Monday, March 10, 2014

Congratulations Omar!

OmarThe Lone Star State as you know has some fantastic activists living in its 268,561 sq. miles of territory and in the 16 years I've been involved in the TBLG human rights fight I've gotten to meet and know a few of them.

One of the people I have the pleasure of talking to from time to time is Omar Narvaez.

Omar is based in the Dallas area, is the former president of the Stonewall Democrats of Texas and is the community educator for Lambda Legal’s south central regional office in Big D. 

Narvaez made a little history when he was sworn in February 26 as the first openly gay trustee of the Dallas County School Board.    The DCSB governs the 14 school districts in Dallas County and has three countywide positions and four district seats that align with the Dallas County Commissioners Court

The DCSB's primary job is providing services for the Dallas County ISD's in the areas of transportation and information technology, as well as continuing education for teachers.

“It’s not a well-known seat, but it’s one that affects the entire county as far as schools go and ISDs,” he said in a Dallas Voice interview, adding he’s excited to focus on a position that affects youth. “They are the most important entity for our future.”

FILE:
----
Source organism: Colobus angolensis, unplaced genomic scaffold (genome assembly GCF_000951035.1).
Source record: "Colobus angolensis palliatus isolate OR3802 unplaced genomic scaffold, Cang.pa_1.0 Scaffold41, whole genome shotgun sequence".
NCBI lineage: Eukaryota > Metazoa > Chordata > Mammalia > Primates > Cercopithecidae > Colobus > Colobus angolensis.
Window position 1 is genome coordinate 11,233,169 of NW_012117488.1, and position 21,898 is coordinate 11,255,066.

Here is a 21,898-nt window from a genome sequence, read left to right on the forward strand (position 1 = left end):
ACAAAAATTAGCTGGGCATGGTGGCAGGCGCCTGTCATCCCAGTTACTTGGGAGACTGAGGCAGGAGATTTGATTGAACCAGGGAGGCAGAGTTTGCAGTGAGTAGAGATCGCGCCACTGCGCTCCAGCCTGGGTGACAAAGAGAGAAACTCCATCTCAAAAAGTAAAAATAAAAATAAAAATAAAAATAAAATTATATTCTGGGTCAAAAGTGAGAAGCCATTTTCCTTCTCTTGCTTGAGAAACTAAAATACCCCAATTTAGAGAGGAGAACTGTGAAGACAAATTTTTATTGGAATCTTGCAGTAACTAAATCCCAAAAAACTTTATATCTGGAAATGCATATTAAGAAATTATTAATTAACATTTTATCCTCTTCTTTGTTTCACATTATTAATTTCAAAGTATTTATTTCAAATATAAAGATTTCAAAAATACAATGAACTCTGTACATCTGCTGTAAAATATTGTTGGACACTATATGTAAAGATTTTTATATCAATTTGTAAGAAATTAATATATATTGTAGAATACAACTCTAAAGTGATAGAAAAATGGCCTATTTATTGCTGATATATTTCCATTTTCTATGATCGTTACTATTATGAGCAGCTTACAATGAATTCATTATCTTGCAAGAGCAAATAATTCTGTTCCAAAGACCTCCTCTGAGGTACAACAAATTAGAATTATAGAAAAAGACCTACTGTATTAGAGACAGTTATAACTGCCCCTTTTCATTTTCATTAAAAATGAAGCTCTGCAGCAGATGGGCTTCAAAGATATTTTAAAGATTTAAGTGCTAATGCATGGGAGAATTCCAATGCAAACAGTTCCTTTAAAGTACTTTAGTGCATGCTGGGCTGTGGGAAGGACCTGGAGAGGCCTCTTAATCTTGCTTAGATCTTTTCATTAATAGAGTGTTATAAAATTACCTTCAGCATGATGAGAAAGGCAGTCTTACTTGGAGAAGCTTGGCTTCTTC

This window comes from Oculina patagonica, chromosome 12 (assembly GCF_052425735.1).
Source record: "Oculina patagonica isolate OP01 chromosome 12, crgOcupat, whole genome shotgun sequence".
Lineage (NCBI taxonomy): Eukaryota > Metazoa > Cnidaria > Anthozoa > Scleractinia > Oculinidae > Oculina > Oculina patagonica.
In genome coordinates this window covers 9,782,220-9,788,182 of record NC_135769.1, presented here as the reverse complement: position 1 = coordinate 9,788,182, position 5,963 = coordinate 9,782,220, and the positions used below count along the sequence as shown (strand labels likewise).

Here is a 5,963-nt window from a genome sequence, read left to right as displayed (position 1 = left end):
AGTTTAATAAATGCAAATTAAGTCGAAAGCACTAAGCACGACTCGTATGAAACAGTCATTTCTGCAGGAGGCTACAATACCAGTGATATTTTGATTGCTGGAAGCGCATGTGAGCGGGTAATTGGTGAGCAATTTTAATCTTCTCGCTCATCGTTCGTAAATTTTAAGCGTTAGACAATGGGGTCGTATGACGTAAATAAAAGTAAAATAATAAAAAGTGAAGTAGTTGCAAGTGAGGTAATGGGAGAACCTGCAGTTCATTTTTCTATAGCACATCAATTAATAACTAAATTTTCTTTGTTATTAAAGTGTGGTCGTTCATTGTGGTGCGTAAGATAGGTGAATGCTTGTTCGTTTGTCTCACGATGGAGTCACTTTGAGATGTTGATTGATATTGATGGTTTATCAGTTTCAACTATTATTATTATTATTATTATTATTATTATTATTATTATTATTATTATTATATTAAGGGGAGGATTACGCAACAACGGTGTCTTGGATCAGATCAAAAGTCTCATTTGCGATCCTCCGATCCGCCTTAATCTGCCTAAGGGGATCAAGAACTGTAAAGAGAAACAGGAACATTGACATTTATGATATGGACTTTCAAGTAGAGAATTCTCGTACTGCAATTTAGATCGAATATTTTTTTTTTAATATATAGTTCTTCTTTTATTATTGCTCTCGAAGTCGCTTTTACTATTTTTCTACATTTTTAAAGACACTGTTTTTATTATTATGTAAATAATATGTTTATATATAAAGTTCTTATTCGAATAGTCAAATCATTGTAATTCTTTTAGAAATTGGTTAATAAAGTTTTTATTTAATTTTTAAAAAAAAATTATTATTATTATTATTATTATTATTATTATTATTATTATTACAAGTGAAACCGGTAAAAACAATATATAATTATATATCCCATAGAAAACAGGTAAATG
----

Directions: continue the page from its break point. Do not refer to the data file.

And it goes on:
Narvaez is serving out the remaining DCSB term of trustee Maricela Moore, who resigned from it in January.  That term expires in May 2015 and he has yet to decide if he is going to run for reelection on the DCSB.  

He is also quite aware of the fact that he is now one of the few openly gay officials in Dallas County.  It is a short but distinguished list that includes Dallas County Sheriff Lupe Valdez, District Clerk Gary Fitzsimmons and 116th Judicial District Court Judge Tonya Parker.

“There’s not a lot of us, but at the same time we are putting ourselves out there, and our orientation does not deter us from running for office,” Narvaez said.

Congratulations Omar!   Knowing you, you'll have no problem focusing on being the best person on the DCSB.  The children in those 14 Dallas County ISD's couldn't have a better advocate for them.

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